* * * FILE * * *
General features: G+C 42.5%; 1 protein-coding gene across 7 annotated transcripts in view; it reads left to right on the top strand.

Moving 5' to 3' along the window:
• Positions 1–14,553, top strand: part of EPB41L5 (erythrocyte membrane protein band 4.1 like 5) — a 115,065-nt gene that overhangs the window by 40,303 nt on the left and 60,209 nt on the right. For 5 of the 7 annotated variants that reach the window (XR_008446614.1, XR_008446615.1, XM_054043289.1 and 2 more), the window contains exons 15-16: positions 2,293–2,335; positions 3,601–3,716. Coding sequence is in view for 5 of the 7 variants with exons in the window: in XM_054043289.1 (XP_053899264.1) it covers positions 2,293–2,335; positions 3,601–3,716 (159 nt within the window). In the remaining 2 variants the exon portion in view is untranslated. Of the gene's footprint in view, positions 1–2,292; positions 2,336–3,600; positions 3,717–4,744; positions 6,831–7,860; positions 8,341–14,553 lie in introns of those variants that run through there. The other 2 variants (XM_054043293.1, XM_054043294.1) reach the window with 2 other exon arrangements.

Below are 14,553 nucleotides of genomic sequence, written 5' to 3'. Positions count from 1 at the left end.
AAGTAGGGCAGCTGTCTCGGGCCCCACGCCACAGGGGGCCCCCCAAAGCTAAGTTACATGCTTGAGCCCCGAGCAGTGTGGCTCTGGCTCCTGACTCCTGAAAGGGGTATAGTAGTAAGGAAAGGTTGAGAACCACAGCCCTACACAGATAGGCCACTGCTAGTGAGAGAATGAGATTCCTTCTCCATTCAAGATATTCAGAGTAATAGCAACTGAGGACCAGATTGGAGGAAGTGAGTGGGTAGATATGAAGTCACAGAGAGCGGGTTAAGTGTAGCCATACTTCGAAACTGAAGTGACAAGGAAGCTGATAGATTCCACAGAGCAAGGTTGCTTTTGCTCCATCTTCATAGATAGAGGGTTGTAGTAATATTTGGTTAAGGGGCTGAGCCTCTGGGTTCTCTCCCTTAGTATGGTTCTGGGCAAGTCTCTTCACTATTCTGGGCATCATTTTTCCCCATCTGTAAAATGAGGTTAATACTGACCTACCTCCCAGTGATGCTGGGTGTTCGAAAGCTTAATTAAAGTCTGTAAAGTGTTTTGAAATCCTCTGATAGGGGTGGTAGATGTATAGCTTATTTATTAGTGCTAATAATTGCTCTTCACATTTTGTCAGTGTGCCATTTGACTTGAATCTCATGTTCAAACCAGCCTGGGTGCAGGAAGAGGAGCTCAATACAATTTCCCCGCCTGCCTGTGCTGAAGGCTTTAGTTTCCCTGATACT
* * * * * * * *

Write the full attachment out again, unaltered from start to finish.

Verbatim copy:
General features: G+C 42.5%; 1 protein-coding gene across 7 annotated transcripts in view; it reads left to right on the top strand.

Moving 5' to 3' along the window:
• Positions 1–14,553, top strand: part of EPB41L5 (erythrocyte membrane protein band 4.1 like 5) — a 115,065-nt gene that overhangs the window by 40,303 nt on the left and 60,209 nt on the right. For 5 of the 7 annotated variants that reach the window (XR_008446614.1, XR_008446615.1, XM_054043289.1 and 2 more), the window contains exons 15-16: positions 2,293–2,335; positions 3,601–3,716. Coding sequence is in view for 5 of the 7 variants with exons in the window: in XM_054043289.1 (XP_053899264.1) it covers positions 2,293–2,335; positions 3,601–3,716 (159 nt within the window). In the remaining 2 variants the exon portion in view is untranslated. Of the gene's footprint in view, positions 1–2,292; positions 2,336–3,600; positions 3,717–4,744; positions 6,831–7,860; positions 8,341–14,553 lie in introns of those variants that run through there. The other 2 variants (XM_054043293.1, XM_054043294.1) reach the window with 2 other exon arrangements.

Below are 14,553 nucleotides of genomic sequence, written 5' to 3'. Positions count from 1 at the left end.
AAGTAGGGCAGCTGTCTCGGGCCCCACGCCACAGGGGGCCCCCCAAAGCTAAGTTACATGCTTGAGCCCCGAGCAGTGTGGCTCTGGCTCCTGACTCCTGAAAGGGGTATAGTAGTAAGGAAAGGTTGAGAACCACAGCCCTACACAGATAGGCCACTGCTAGTGAGAGAATGAGATTCCTTCTCCATTCAAGATATTCAGAGTAATAGCAACTGAGGACCAGATTGGAGGAAGTGAGTGGGTAGATATGAAGTCACAGAGAGCGGGTTAAGTGTAGCCATACTTCGAAACTGAAGTGACAAGGAAGCTGATAGATTCCACAGAGCAAGGTTGCTTTTGCTCCATCTTCATAGATAGAGGGTTGTAGTAATATTTGGTTAAGGGGCTGAGCCTCTGGGTTCTCTCCCTTAGTATGGTTCTGGGCAAGTCTCTTCACTATTCTGGGCATCATTTTTCCCCATCTGTAAAATGAGGTTAATACTGACCTACCTCCCAGTGATGCTGGGTGTTCGAAAGCTTAATTAAAGTCTGTAAAGTGTTTTGAAATCCTCTGATAGGGGTGGTAGATGTATAGCTTATTTATTAGTGCTAATAATTGCTCTTCACATTTTGTCAGTGTGCCATTTGACTTGAATCTCATGTTCAAACCAGCCTGGGTGCAGGAAGAGGAGCTCAATACAATTTCCCCGCCTGCCTGTGCTGAAGGCTTTAGTTTCCCTGATACT